Jul 28, 2009 at 3:46 AM
Edited Jul 28, 2009 at 3:52 AM
I was hoping your book would help inform a fundamental architectural decision. Perhaps it's here and I'm missing it. I'm designing a system that will monitor a real-life situation in real-time for a large
audience accessing a variety of situation statistics. An example of such an application would be a site that supports 10,000 spectators monitoring the Tour de France (you know, that little bike race that just ended in Paris) including near-live stats
on the overall race leaders, jersey leaders and specific data on 160+ other riders.
So far as I can tell, your book's discussion of traditional 3-tiered architecture casts the business layer as a pass-through to the data layer and database. However, if the state of our Tour de France system
is primarily captured in a persistent storage, it's going to get bogged down by that data access layer. Rather, say for the duration of each day's ride, it might make sense to maintain the full state of the Tour as objects in server memory. The
website presentation layer (and perhaps in the future other (e.g. mobile) clients) will thus enjoy faster response time in accessing the "current state" of the Tour without suffering database roundtrips. With this possibility in mind as well as the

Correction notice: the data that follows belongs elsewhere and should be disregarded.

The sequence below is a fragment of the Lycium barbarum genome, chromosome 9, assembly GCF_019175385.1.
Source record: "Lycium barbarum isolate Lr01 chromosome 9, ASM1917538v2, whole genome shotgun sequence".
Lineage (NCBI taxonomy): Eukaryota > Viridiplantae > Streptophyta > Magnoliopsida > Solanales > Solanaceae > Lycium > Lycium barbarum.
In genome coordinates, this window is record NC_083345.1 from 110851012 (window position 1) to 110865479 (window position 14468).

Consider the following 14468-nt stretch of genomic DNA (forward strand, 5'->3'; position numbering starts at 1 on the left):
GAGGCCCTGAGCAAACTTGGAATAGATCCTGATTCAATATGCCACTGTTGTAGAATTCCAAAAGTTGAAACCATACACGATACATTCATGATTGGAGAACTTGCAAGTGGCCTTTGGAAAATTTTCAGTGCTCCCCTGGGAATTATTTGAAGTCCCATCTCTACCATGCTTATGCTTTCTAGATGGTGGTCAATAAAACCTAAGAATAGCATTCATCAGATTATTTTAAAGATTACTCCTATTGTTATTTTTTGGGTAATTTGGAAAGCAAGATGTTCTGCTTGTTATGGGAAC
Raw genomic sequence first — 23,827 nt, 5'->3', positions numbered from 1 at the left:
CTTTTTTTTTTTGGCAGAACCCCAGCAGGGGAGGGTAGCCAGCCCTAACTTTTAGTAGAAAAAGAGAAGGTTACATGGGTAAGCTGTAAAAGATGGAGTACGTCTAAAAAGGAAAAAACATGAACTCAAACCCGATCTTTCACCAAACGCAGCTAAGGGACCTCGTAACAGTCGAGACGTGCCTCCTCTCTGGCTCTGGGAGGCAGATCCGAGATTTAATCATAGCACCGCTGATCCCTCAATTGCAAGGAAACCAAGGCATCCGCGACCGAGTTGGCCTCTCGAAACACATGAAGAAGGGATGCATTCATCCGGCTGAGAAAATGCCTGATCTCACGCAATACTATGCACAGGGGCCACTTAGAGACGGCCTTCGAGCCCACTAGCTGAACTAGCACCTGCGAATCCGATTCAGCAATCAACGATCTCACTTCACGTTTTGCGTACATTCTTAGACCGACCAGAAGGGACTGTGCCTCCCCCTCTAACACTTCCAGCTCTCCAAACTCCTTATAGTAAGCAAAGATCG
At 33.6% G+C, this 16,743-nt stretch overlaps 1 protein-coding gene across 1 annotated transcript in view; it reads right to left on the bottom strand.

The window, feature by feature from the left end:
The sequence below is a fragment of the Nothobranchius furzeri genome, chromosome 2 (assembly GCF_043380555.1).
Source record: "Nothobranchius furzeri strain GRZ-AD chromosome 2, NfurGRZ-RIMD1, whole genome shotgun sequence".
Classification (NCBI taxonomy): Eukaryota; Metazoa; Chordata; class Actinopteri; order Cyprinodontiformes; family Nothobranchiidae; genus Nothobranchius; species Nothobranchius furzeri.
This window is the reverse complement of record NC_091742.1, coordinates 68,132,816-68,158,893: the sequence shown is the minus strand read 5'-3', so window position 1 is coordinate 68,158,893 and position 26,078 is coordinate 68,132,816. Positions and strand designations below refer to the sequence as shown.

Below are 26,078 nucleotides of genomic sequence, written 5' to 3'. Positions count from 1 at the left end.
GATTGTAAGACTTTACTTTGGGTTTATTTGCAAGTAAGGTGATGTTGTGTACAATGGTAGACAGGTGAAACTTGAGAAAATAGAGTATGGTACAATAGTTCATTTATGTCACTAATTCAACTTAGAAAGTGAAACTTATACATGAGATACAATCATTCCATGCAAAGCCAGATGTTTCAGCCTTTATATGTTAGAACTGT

Microsoft .NET suite of solutions at my disposal, I'm trying to get some high-level guidance on several questions:
- Is maintaining the state of the real-time situation (e.g., Tour de France) primarily in server memory a sane approach?
- How should the event state be implemented? Is a separate business layer required (with the concomitant inter-process protocol with a presentation layer) or are there other, lighter-weight approaches
implementable within a website application?
- What's a good persistence technique (for event state recovery, later playback and deeper analysis) that won't interfere with the live event performance? Is it reasonable, for instance, for the
data layer to instantiate a light-weight listener on the business layer's event state changes with a low priority or separate database server process to capture and persist those changes?
- Are there any tricks to failover technique so that a lost business layer state can be recovered from persistent store?
If this is all too specific for this type of book, perhaps someone can point me to an article and/or sample code that sheds light on this type of architectural quandary?
Thanks for any and all suggestions!
With further research (and the right search terms), I've come across System.Web.HttpApplicationState, offering perhaps exactly what I'm looking for. Still, if that doesn't sound right or you have any suggestions, I welcome your thoughts!
Thanks very much.